daylily has to another hybridizer….the second is the value a daylily has to a petunia
   Supply and demand will always dictate where the daylily goes. We can’t ‘advertise’ our
daylilies enough to make the average gardener want to pay a lot for them.  The average
gardener will obtain daylilies when they are old enough to be affordable and pretty
enough and hardy enough to be a flower they look forward to seeing each and every year
in their own landscape….like an old friend. 
   As far as where I would like to see the AHS go….I believe they are already making
strides in some areas. For instance, when I first became interested in daylilies the AHS
seemed like an “Avatar” World somewhere out there in Pandora, which would take 5
years of suspended flight in total unconscientousness to become a part of.  Already I feel
the past few years have greatly changed that perception. It seems much easier now to be a
part of the team and to be counted, whereas before, it seemed like one had be a part of an
in-crowd in order to be heard. It was quite frustrating to think that one just didn’t have a
voice. I think some still believe that, but if they will put an effort into assisting the AHS,
even thru local clubs, whatever it is, they won’t go un-noticed for very long.  The AHS is
mainly volunteers and any help we can give them is so much more appreciated than you
can ever imagine.  I challenge anyone to give it a try. 
   I do think the AHS Editor and team could do themselves a big favor by finding a way to
make even more voices count. Perhaps a ‘letter from readers’ section where the good and
the bad could be aired out.  It is much easier to keep members, even frustrated ones, if
they feel their voice is at least heard by someone who cares.
   I think another good idea would be if when the local clubs have a flower show,  that they
advertise in the local paper.  There lie a vast number of plant lovers who troll all the
nurseries and catalogs looking for something different, new and exciting to add to their
landscape. I run into people like this everywhere….but 99% of them would never had an
idea that there was such a thing as a daylily show.  Advertising is cheap and if it would
bring in one more member, it would be money well spent. 
   I still think a seedling contest for the entire membership would be quite interesting,
especially in the winter months…but the details would be a difficult thing to iron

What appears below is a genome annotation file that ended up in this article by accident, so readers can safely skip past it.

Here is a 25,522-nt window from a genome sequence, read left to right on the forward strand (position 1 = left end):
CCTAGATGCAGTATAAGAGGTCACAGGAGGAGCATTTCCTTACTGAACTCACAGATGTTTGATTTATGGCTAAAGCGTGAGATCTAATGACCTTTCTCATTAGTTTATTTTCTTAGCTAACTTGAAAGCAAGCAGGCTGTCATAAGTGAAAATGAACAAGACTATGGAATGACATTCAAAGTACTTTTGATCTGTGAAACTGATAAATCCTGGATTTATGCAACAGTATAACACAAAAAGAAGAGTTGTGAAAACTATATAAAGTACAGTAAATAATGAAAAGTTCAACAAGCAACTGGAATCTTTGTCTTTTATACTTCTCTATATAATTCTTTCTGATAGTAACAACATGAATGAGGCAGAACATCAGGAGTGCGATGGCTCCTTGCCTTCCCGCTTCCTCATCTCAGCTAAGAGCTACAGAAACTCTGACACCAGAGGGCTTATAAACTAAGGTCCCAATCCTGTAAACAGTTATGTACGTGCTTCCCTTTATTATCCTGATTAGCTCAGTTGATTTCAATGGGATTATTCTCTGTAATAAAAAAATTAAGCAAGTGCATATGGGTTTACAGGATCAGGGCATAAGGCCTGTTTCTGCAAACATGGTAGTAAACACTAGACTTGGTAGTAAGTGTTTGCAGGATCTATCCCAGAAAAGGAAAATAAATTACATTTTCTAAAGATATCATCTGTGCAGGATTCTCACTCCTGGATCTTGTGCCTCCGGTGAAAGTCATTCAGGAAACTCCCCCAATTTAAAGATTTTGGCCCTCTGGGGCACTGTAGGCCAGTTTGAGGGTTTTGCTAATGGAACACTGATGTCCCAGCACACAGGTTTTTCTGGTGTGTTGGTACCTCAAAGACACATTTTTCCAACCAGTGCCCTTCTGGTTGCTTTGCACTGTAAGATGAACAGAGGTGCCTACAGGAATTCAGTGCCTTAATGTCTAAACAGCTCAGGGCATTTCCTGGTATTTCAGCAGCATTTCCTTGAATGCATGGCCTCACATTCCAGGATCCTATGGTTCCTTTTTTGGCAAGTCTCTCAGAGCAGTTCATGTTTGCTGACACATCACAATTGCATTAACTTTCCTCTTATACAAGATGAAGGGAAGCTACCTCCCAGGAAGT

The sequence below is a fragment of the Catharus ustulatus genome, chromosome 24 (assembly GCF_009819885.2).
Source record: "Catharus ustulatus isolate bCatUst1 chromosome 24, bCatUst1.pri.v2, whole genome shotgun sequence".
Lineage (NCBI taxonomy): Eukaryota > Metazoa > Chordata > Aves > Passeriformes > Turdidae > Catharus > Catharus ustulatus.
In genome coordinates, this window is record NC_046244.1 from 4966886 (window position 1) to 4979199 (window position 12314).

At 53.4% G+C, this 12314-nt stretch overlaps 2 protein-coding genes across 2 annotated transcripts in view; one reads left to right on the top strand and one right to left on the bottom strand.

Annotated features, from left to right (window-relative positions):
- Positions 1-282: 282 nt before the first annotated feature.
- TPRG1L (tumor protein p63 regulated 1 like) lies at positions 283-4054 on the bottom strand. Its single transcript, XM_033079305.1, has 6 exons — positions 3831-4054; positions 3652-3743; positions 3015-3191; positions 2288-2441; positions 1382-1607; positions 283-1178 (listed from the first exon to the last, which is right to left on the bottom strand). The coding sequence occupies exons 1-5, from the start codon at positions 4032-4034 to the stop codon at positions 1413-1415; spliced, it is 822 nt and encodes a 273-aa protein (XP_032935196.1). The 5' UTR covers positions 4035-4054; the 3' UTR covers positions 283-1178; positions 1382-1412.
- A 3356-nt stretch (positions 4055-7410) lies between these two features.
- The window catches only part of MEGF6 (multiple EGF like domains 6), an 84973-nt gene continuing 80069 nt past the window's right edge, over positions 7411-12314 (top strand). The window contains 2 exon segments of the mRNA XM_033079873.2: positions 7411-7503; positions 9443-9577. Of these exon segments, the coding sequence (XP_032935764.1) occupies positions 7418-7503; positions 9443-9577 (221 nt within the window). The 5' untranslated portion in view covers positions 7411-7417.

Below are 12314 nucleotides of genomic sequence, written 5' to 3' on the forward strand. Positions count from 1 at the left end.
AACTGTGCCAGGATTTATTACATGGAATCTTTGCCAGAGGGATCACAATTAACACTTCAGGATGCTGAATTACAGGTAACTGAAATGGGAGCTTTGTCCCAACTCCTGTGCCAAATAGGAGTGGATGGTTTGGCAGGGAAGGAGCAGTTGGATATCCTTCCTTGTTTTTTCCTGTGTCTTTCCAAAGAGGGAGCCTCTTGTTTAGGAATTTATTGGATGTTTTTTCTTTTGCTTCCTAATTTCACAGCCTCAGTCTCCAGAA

out…plus the cost.
Almira Buffalo Bone Jackson (2011)

9. Who would you consider a major influence in your program? Why?
Ans—all former hybridizers in one way or another have been an influence in my
hybridizing…Shirley Farmer would always drill into us the fact that “we all stand tall on
the shoulders of those who came before us.” I would like to have a more flowery answer,
but I don’t.  Liz Salter for pattern color was certainly an influence, Pauline Henry for
form and consistency was a major inspiration…but there are many I have admired in the
past and many going on right now that are inspirations. I am more drawn to a hybridizer
who is kind, sharing, fun and down to earth, than any of those who need to brag on their

My mentor in plants in general is a local friend, Mike Walters who is the most well
informed and intelligent plant person I have ever met. When we visit nurseries he usually
teaches the Nursery Owners something about plants. It is his influence that showed me
how to grow plants, how to prepare the soil, the importance of water and the importance
of learning botanical names.  Everyone should have a friend like Mike. I call him the
walking encyclopedia.
Dish Ran Away With The Spoon

10. Who else helps with the daylilies?
Ans---when it comes to gardening in general, I think most people find it very difficult to
find anyone who wants to just come over and do yard work.  I have some help…Tom
Polston for instance…but mostly I do the work myself. This summer when I developed a
bad case of pneumonia, I had several people, including relatives come over and help me
line out my daylilies and move my select seedlings. If it hadn’t been for them it would not